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Where there’s a will, there’s a way forward

Personal Finance

A will is not the privilege of the wealthy; it is the right of all South Africans who want to plan their legacy while they are still alive. Anyone who has assets and who wants to reduce the emotional and administrative burden on their loved ones when they die, should have a will.

The reasons many people do not draft a will include the misconception that their estate is not large enough to warrant it and the usually ill-fated assumption that there is a “good understanding” among their children over how the estate should be divided. Many young couples believe it is “too early” to plan for their death and delay preparing a will – sometimes with devastating consequences.

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If you die intestate (that is, without a will), your estate will be distributed according to the law of intestate succession. This may result in people you wanted to exclude from your estate inheriting some or all of your assets.

Under the law of intestate succession, the Master of the High Court will appoint a curator to administer your estate. Any assets that need to go to your minor children will be placed in the Guardians’ Fund until they are old enough to inherit them. The State will appoint a guardian to take care of your children, and he or she may not be the person you would have chosen.

 

Who can draft a will?

Although anyone can draft a will, a will must meet certain legal requirements to be valid. Simple errors can have serious consequences. For example, if a beneficiary acts as a witness to the will, he or she could be disqualified from inheriting. It is strongly recommended that an estate planning expert drafts your will, regardless of the size of your estate.

 

What is an executor?

The executor (or executrix in the case of a woman) performs a vital role of winding up your estate and distributing your assets to your nominated heirs. It is therefore important to appoint someone with sound financial and administrative skills, who you feel confident has your best interests at heart. Preparing a will gives you autonomy over who winds up your estate, instead of leaving this vital responsibility to the State.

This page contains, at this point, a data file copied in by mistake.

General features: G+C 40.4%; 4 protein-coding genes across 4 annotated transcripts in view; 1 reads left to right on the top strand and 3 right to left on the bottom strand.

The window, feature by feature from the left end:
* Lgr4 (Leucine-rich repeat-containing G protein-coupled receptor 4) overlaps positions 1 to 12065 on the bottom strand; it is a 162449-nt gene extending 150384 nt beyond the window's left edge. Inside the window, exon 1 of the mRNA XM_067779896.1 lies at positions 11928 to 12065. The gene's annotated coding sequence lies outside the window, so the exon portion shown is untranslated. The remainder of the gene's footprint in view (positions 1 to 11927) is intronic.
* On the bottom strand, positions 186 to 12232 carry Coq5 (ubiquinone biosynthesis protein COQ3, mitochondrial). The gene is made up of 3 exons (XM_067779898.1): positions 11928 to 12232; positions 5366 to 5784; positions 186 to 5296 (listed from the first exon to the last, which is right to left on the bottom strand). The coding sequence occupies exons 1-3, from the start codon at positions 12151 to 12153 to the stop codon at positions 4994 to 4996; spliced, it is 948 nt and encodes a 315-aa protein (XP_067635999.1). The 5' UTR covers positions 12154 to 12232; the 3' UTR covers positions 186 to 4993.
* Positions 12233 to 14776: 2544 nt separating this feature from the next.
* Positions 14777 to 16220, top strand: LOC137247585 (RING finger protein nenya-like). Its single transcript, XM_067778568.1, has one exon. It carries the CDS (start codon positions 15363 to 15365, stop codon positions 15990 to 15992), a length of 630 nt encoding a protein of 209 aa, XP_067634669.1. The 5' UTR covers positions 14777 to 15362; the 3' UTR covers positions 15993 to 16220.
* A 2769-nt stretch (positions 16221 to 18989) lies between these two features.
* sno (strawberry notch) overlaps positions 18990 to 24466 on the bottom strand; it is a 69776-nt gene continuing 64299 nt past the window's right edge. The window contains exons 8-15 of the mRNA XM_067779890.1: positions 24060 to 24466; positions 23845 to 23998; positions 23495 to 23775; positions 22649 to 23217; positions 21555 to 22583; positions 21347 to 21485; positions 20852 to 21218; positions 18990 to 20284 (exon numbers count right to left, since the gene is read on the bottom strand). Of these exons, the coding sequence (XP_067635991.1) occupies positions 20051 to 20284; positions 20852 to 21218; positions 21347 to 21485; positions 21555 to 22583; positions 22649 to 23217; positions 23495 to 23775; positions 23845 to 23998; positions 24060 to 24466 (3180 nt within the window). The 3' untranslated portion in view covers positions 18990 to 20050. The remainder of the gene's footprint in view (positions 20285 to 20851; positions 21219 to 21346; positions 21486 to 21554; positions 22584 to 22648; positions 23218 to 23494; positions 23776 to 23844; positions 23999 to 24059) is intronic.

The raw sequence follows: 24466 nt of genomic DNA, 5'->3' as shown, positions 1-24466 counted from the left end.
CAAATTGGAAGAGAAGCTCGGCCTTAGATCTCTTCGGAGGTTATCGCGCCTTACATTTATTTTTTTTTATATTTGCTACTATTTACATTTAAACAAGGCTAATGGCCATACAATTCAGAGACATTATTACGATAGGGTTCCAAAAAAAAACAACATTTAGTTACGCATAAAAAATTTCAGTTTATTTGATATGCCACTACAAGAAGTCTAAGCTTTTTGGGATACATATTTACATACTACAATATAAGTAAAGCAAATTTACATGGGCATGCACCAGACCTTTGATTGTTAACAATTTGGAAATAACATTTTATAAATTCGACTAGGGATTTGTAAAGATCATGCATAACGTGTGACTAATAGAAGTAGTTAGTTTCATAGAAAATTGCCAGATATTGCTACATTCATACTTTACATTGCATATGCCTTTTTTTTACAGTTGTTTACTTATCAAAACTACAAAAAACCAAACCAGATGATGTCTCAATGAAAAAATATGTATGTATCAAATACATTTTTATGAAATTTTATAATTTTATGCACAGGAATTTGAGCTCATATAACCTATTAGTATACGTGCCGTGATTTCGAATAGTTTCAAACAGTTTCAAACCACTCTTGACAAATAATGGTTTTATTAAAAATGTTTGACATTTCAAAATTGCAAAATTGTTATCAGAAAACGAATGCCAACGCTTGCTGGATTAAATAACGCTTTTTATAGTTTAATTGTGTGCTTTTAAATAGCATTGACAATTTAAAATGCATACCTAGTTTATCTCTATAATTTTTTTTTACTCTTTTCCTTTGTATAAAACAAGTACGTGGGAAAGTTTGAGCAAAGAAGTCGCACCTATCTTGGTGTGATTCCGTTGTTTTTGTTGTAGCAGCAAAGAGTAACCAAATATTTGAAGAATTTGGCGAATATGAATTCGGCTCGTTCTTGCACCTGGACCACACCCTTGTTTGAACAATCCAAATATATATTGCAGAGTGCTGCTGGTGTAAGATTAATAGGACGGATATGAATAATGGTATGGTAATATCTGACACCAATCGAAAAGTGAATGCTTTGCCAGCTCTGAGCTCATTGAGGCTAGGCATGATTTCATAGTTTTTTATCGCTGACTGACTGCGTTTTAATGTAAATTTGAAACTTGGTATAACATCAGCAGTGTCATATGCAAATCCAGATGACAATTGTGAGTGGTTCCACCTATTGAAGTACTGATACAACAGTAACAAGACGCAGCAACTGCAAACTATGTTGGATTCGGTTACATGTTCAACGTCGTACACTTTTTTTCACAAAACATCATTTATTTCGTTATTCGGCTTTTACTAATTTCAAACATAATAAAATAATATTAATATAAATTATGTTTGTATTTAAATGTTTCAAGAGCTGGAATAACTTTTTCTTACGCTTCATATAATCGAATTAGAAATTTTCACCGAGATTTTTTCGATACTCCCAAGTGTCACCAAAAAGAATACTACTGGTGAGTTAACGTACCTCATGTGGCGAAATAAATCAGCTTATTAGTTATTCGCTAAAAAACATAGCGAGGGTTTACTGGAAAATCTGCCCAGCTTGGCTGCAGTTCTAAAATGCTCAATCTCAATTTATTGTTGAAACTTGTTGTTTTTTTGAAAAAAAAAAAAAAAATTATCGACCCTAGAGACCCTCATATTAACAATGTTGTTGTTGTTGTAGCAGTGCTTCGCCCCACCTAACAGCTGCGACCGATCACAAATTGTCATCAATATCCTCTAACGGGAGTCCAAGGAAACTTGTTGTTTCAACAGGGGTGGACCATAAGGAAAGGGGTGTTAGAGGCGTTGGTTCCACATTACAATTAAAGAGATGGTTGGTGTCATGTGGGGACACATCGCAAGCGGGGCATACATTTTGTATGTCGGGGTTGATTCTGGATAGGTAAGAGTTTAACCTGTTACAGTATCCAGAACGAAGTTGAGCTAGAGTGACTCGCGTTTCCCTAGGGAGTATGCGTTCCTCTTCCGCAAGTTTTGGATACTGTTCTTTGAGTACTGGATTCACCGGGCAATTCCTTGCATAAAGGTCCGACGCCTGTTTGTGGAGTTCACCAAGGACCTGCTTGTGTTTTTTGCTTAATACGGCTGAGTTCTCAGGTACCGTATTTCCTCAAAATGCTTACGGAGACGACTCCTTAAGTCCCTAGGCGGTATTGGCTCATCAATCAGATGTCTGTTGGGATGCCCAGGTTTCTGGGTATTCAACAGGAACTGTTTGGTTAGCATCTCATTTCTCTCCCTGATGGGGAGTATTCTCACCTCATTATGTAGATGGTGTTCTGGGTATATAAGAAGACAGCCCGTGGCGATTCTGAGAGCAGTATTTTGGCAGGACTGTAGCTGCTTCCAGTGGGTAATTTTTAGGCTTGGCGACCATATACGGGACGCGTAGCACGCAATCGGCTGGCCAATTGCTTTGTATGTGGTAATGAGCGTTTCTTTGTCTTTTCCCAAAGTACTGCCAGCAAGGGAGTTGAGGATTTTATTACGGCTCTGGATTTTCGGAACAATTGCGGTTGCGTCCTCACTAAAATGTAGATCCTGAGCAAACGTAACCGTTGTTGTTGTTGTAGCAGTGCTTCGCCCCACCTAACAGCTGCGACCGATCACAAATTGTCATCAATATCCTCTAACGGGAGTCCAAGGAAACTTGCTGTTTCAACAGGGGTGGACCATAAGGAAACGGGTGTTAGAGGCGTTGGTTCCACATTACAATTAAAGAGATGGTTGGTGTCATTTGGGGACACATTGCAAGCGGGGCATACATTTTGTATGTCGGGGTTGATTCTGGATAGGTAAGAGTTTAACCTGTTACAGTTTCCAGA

What is a guardian?

If you have minor children, it is imperative to name and appoint in your will a legal guardian to your children. The guardian will take custody of your children and will be legally entitled to care for them until they reach adulthood. Leaving the guardianship of your minor children to the judgment of government authorities is less than ideal and can be avoided by making this provision in your will.

 

What is a testamentary trust?

A testamentary trust is a trust that is set up in terms of your will and comes into existence only on your death. It is designed to protect the interests of your minor children. All assets bequeathed to your children will be managed by the trust and its appointed trustees until the children are old enough to manage their financial affairs on their own. As the testator (the person whose will it is), you can choose who you want to appoint as trustees and can also stipulate at what age the assets will transfer to your children.

 

How often should I update my will?

You should revise your will when certain significant events occur, such as marriage, the birth of a child, divorce, the death of a beneficiary or executor, or if you acquire an asset that has not been inlcluded in your existing will. The failure to keep your will up to date may result in heartache or bitterness if, for example, a child does not inherit, or an estranged former spouse inherits contrary to your intentions. It is best to review your will once a year to ensure that it reflects your desired legacy.

 

Where should I keep my will?

You should keep your will in a fire-proof safe, and its whereabouts should be known to your loved ones. It is also advisable to keep a copy of your will in another location, or with your lawyer or financial planner.

 

What if I can't find my will?

If you have misplaced your will, it is strongly recommended that you draft a new will, which must explicitly revoke all previous wills and codicils (additions or supplements to a will).

 

• Sue Torr is the managing director of Crue Invest, a financial planning practice in Cape Town.

 

 

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